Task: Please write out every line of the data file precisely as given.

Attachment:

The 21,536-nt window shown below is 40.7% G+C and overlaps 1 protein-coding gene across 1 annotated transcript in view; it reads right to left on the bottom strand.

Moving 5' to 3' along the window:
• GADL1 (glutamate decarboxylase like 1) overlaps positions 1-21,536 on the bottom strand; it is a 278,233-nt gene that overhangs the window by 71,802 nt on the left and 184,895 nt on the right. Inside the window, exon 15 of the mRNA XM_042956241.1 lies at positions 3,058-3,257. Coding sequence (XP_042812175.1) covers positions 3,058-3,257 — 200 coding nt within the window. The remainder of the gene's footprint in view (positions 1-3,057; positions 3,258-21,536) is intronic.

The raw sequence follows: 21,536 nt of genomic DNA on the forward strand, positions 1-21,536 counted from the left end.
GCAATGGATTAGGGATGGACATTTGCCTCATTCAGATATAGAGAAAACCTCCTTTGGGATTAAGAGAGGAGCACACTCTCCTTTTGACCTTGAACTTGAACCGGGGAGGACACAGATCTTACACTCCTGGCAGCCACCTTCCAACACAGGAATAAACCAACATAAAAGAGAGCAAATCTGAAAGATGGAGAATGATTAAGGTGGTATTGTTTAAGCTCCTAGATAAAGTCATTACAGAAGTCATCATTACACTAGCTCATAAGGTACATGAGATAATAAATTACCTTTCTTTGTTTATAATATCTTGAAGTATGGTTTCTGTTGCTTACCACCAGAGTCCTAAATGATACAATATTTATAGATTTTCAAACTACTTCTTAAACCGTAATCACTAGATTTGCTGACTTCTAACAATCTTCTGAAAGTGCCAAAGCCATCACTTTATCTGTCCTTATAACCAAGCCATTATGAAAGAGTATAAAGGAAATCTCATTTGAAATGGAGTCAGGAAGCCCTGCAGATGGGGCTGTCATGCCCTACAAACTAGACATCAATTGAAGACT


The 21,536-nt window shown below is 40.7% G+C and overlaps 1 protein-coding gene across 1 annotated transcript in view; it reads right to left on the bottom strand.

Moving 5' to 3' along the window:
• GADL1 (glutamate decarboxylase like 1) overlaps positions 1-21,536 on the bottom strand; it is a 278,233-nt gene that overhangs the window by 71,802 nt on the left and 184,895 nt on the right. Inside the window, exon 15 of the mRNA XM_042956241.1 lies at positions 3,058-3,257. Coding sequence (XP_042812175.1) covers positions 3,058-3,257 — 200 coding nt within the window. The remainder of the gene's footprint in view (positions 1-3,057; positions 3,258-21,536) is intronic.

The raw sequence follows: 21,536 nt of genomic DNA on the forward strand, positions 1-21,536 counted from the left end.
GCAATGGATTAGGGATGGACATTTGCCTCATTCAGATATAGAGAAAACCTCCTTTGGGATTAAGAGAGGAGCACACTCTCCTTTTGACCTTGAACTTGAACCGGGGAGGACACAGATCTTACACTCCTGGCAGCCACCTTCCAACACAGGAATAAACCAACATAAAAGAGAGCAAATCTGAAAGATGGAGAATGATTAAGGTGGTATTGTTTAAGCTCCTAGATAAAGTCATTACAGAAGTCATCATTACACTAGCTCATAAGGTACATGAGATAATAAATTACCTTTCTTTGTTTATAATATCTTGAAGTATGGTTTCTGTTGCTTACCACCAGAGTCCTAAATGATACAATATTTATAGATTTTCAAACTACTTCTTAAACCGTAATCACTAGATTTGCTGACTTCTAACAATCTTCTGAAAGTGCCAAAGCCATCACTTTATCTGTCCTTATAACCAAGCCATTATGAAAGAGTATAAAGGAAATCTCATTTGAAATGGAGTCAGGAAGCCCTGCAGATGGGGCTGTCATGCCCTACAAACTAGACATCAATTGAAGACT